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Two acres of grace

Group experiencing grace in Saganing

An Act of Repentance toward Reconciliation between Michigan’s Native Americans and United Methodists recently occurred at the Saganing Indian Mission UMC. It was an experience marked by grace.

BENTON HEISLER
Director of Connectional Ministry

It took 135 years and 25 minutes in this case. That is the answer to the question, “Well, what does an Act of Repentance toward Reconciliation with indigenous people take?”

In 1865 Danial Hall acquired 40 acres from the State of Michigan. (No explanation of how the state had “acquired” the land from the people of origin on this land!)

Moment of grace
MI-CONAM chair, Rev. Todd Williamson, left, with the lead archivist for the Saginaw Chippewa Tribe, Willie Johnson. ~ photo courtesy Benton Heisler

A few years later, Mr. Hall transferred two acres to the trustees of the Methodist Episcopal Church of Sagainin, Arenac. In time, Mr. Charles Sturman transferred 23 acres that surrounded the church and its cemetery “to the United States in trust for the Saginaw Chippewa Tribe of Michigan.”

On February 27, 2020, nearly 100 people crowded into the cold, but bright with sunlight, sanctuary of the former Saganing Indian Mission United Methodist Church in Standish, Michigan.  The ceremony was titled a “Gratification Exchange”. 

The church had discontinued a few years ago. The two acres that make up this church, fellowship hall, parking area, and the cemetery is now surrounded by the Eagle’s Landing Casino enterprise and the tribal offices and meeting space of the Saginaw Chippewa Indian Tribe of Michigan. The Michigan Conference Board of Trustees, in consultation with the Committee on Native American Ministries (CONAM), had determined that they would donate the property back to the tribe for their future use and development.

Current generations of the faithful souls, who are buried in that cemetery and who worshipped in this sanctuary, first gathered for a meal and then a brief time of formal introductions Words of appreciation and reconciliation were spoken. Symbolic gifts of honor were exchanged.

Members of United Methodist Native American congregations from across the state were present to lend their support for the Rev. Todd Williamson, chairperson, of CONAM for the Michigan Conference. Joe Kequom, Tribal Sub-Chief along with Ron Nelson, the tribe’s District II Representative, brought greetings. Also present was William (Willie) Johnson, Curator of the Saginaw Chippewa Tribe Ziibiwing Cultural Center. Johnson is a longtime friend and mentor of Todd Williamson. The day held personal significance for him as his grandparents are buried at Sagining.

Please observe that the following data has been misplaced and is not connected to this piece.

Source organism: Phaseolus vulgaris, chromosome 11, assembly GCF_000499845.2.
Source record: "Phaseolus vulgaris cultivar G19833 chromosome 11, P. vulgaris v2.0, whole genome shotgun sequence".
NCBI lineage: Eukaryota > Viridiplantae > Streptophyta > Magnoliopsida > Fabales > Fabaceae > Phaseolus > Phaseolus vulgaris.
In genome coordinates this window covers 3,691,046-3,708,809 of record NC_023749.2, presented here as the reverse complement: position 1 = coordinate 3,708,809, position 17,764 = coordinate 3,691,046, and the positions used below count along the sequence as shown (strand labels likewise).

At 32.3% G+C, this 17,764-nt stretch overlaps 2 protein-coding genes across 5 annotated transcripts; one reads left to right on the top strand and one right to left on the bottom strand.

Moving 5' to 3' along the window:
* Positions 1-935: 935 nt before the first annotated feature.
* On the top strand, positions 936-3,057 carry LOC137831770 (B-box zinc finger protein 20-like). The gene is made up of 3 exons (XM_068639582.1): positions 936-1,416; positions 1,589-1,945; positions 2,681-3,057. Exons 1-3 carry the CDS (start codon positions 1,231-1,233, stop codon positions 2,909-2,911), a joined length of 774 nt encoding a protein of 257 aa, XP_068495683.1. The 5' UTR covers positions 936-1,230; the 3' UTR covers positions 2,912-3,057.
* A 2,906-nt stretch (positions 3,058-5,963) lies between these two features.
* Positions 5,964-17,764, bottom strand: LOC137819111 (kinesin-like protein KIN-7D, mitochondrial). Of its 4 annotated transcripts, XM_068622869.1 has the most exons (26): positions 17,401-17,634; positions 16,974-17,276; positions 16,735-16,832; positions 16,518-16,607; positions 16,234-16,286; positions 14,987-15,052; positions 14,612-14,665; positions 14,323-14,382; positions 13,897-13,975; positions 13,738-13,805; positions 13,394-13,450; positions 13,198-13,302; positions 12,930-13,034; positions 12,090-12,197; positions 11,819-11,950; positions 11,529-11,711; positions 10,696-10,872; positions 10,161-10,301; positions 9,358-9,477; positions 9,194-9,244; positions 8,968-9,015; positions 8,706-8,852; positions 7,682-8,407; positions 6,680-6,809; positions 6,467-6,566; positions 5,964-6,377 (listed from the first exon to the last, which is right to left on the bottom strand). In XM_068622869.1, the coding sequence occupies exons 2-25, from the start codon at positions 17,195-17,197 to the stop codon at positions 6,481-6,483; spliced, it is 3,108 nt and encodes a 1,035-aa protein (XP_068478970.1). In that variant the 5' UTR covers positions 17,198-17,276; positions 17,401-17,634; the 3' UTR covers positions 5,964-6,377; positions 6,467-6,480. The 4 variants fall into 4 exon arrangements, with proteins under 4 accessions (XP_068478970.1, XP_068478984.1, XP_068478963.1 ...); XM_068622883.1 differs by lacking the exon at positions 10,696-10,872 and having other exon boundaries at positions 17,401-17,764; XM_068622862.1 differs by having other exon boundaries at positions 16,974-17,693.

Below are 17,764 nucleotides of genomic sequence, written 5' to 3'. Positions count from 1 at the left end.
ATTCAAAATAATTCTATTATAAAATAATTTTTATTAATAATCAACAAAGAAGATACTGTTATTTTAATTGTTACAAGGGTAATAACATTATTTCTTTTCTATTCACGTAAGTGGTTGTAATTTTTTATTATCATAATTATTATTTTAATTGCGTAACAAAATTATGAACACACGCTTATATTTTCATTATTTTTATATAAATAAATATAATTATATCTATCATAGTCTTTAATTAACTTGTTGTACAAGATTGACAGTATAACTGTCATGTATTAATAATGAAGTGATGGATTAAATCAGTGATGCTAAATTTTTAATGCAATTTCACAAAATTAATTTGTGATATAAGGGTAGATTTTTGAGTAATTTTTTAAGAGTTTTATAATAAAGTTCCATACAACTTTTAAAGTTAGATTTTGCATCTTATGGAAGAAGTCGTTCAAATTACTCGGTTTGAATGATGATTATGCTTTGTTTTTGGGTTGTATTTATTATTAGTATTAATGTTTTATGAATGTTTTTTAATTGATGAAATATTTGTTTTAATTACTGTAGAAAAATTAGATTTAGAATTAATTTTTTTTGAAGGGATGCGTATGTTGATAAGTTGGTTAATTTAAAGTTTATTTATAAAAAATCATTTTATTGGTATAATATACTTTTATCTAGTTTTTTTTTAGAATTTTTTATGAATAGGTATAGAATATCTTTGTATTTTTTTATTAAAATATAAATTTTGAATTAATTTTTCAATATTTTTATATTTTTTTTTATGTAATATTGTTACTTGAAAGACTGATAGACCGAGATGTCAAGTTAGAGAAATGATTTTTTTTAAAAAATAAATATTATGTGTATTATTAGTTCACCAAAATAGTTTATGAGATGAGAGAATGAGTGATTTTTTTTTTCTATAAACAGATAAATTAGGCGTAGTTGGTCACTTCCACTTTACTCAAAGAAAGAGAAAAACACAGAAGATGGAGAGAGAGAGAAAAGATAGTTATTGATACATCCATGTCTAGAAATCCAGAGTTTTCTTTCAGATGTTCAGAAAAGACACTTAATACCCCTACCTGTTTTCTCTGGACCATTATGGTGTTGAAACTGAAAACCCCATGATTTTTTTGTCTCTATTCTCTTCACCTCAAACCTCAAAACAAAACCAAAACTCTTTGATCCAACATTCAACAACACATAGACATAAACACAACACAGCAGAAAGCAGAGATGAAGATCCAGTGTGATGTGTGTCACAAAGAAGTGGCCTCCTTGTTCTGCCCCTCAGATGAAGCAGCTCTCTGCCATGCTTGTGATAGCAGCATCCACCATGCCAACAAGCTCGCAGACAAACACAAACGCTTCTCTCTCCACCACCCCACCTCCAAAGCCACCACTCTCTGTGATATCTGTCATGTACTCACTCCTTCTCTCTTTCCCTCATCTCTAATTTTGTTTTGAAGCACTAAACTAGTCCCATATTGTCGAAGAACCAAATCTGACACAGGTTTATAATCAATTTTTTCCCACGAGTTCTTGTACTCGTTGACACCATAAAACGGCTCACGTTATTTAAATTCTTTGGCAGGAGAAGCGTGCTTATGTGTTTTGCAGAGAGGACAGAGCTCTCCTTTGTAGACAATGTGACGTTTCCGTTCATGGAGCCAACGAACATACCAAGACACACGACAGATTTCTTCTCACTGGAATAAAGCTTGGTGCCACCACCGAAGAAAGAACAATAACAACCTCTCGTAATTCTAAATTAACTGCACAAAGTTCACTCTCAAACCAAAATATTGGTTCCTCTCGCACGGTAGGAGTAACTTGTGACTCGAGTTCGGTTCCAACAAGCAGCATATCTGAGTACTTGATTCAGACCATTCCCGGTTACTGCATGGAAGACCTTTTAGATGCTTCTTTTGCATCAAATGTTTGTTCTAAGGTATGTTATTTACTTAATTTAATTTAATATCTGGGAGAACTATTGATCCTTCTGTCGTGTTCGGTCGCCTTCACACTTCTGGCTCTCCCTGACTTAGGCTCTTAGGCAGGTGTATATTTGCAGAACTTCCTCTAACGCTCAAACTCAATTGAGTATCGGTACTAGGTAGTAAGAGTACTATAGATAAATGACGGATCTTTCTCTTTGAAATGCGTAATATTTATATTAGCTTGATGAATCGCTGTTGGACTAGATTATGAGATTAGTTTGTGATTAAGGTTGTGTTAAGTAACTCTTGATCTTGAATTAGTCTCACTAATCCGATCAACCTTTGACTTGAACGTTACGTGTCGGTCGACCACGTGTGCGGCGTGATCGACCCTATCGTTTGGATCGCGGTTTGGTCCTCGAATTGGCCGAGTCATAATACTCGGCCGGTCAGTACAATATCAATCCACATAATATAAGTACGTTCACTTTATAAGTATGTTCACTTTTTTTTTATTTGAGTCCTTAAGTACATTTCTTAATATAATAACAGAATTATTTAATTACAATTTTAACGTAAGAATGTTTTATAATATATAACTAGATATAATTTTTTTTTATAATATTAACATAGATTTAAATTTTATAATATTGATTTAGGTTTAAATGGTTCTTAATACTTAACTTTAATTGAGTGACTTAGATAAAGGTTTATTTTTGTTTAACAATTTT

Williamson also shared words of greeting and inspiration. The Rev. Dr. Margie Crawford and the Rev. John Boley spoke on behalf of Bishop David Bard and me. The Bishop conveyed these thoughts, “I am saddened that the long history of this church has come to an end.  I am very pleased, however, that this property which has such special significance, will continue to be used for the well-being of the Saginaw Chippewa Indian Tribe.”

I overheard one woman say as she slid into a pew in the middle of the sanctuary, “This is where I always sat. My mom always sat on the other side of this divider, and if my kids got squirmy, I would just hand them over to her.”

No one expressed outrage or disappointment over the years of “ownership” by the “Methodist Church Institution.” There was only kindness and gratitude verbalized by the tribal leaders and those who gathered to reclaim “their Church.”

I was humbled to have been part of this process. I served Greensky Hill Indian Mission, just east of Charlevoix, in my early years of ministry. I came to know of the deep heartache and oppression the “white man’s dominant culture” had created for these genuinely kind and generous Native people.

Sanctuary full of grace
While the Saganing Indian Mission UMC closed in January of 2013, the sanctuary was full once more on February 27, 2020 for a “transference ceremony” in which the United Methodist Church returned the property to the Saginaw Chippewa Tribe. ~ photo courtesy Benton Heisler

No media satellite truck covered these 25 minutes of grace-filled interaction. It likely won’t ever be a stopping point for the presidential candidate of your choice. But to the generations who have worshipped there and whose loved ones have found their eternal rest in the soil under the far-reaching shade of maple and oak and apple trees, it is simply two acres of Grace and Ishpeming (heaven).

I pray we all continue to take steps of reconciliation toward any and all with whom we may have disagreed or who we have harmed. It doesn’t need to take 135 years and 25 minutes to offer grace.

“How good and pleasant it is when brothers and sisters dwell in unity … For there the Lord has commanded the blessing, life forevermore.” (Psalm 133: 1-3)


~“If you make my Word your home, you will indeed be my disciples. You will know the truth, and the truth will set you free.” (John 8:13, New Jerusalem Bible) I base each article I write for this column in the guidance of a Scripture passage. I pray that these reflections, stories, and information will assist you in your witness and service as a disciple of Jesus Christ.

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